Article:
‘Churn and burn’: Publishers are prioritizing subscription volume over immediate revenue

Like a lot of media trends spinning out of the pandemic and disconnecting legacy business norms with new in-market realities, there is a widening gap between the volume of publishers’ overall subscription numbers and the revenue that follows. And in that gap lies a cruel contradiction – growth twinned with downsizing.

Subscriber numbers have spiked across media companies but, coupled with a crash in other revenue lines, that’s still left robust subscription publishers vulnerable. Dennis Publishing said two-thirds of company revenue comes from subscriptions but plans to cut 15% (60 people) of its workforce. The Atlantic grew 90,000 new subscribers since March but had to cut 17% (68 people) from editorial, live events and marketing. The Economist Group, which has 1.6 million subscribers as of December 2019, had to cut 7% (90 people) in its events, client solutions business and its marketing communications agency. 

Aside from the tough ad market and global recession, subscriber acquisition economics are at play. Acquiring new readers costs more than keeping them: High acquisition costs plus high churn rates lead to low customer lifetime value and low revenue, making a solvent and profitable subscription business tough in the best of times.

Between March and May this year, the growth of revenue per subscriber slowed by 59% between compared with the 12 months prior, according to subscription platform Zuora. Publishers piled on to offering free or cheap trials, like $12 for 12 months. The subscription growth rate for digital news subscriptions grew 110%, Zuora found.

The last few months have been a perfect storm for publishers who can’t quit the sugar rush of cheap acquisitions. Reader thirst for information coupled with publisher subscription house ads are filling the dearth of brands buying inventory.

“There’s been massive traffic, five times the volume we’re traditionally used to, and there’s been a 10-times growth in closing subscribers,” said CEO of subscription platform Zephr, James Henderson. “But there will be a huge retention issue in between six and 12 months. When acquisition is a bit lazy or it’s a non-nuance product, you can churn and burn. It’s a legacy, media-wide problem.”

Ideally, publishers should never spend more than a third of their average lifetime customer value on acquiring new subscribers, he said. More tailored products and pricing improve publisher chances of increasing retention. For instance, segmenting coronavirus cohorts, understand their reason for subscribing, then build more value through ancillary products like event access, exclusive videos, podcast, puzzles or cooking apps. Re-acquiring lapsed users is also a missed opportunity, Henderson added.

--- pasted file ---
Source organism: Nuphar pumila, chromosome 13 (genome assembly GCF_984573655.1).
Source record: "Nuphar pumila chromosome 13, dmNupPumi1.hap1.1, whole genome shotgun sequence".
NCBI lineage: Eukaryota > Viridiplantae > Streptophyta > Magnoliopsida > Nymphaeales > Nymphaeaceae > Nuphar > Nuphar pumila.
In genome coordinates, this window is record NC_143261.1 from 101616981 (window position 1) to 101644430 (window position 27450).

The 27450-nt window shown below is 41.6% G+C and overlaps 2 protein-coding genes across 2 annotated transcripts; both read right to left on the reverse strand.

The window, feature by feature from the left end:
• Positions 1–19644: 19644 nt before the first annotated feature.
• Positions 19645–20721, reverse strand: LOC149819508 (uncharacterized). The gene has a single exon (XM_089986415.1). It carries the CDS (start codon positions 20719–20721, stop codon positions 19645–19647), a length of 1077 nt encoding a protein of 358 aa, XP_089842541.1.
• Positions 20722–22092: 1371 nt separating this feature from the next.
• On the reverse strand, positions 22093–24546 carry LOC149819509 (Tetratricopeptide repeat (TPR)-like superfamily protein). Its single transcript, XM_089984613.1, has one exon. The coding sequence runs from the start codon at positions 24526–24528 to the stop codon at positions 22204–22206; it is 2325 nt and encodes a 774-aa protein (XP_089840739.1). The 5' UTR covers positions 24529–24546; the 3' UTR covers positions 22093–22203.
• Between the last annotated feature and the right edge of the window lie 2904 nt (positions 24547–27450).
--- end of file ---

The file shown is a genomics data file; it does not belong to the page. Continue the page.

Publishers have also dropped paywalls as a public service during a global health crisis. The Seattle Times, which felt the sharp edges of coronavirus before other parts of the U.S., recognized the need for unlimited access and lowered the paywall.

“The general sentiment across the subscription economy has been how can we give more access to critical information,” said Amy Konary, global vp of Zuora’s Subscribed Strategy Group. “Building relationships with subscribers around that time for information sharing is paramount.” Subscription platform Piano found that early aggregate retention numbers across publishers are promising.

In April, the number of publishers offering free trials or subscription plans increased to 18%, Zuora found. For existing subscribers, it noticed a four-fold increase in pausing or extending the subscription. Subscription companies offering payment relief also increased by 2.5 times. Cumulatively, this lowers the lifetime value of a subscriber and the amount of company revenue.

There is a strong argument for sampling and growing a new reader pool. The Financial Times lifted its paywall during Brexit coverage in 2016 it drove subscribers by 600%.

And smart pricing can be done without heavy discounting. Bloomberg Media will trial a two-year subscription offer for super engaged readers at a discounted price, the economics of lengthening the average lifetime customer value allows it to be able to do so. In any case, adding a third option—deploying the rule of three—should up the appeal of its middle offer, an annual subscription, said Lindsay Horrigan, global head of subscriptions & consumer marketing of Bloomberg Media. 

Coronavirus notwithstanding, publishers broadly have increased their average revenue per user. U.K. news publisher The Telegraph had a blended average revenue per subscription of £200.96 ($251.65) in April this year, up from £194 ($242.93) in January, when it started sharing self-reported numbers and pulled out of independent Audit Bureau of Circulations reporting. Last week, it announces it was repaying its furlough money after remaining profitable, growing subscribers by 200% in March to reach 500,000.

The line shifts as publishers have to decide to what extent their content is worth paying for and what is a public service. 

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Deep Dive: How publishers must adapt to the new normal

Business Insider defended its choice to put an article about Bon Appétit staffers experiencing inequality behind the paywall because it drove more people to subscribe than any other story it’s published, and this sends a message to the newsroom. Business Insider pumps out £1 for a monthly trial before increasing to £10 a month.  

“There’s a cultural transformation and skillset transformation,” said Konary. “People are making an educated guess about what will help drive paid subscriptions, it will evolve over time.”

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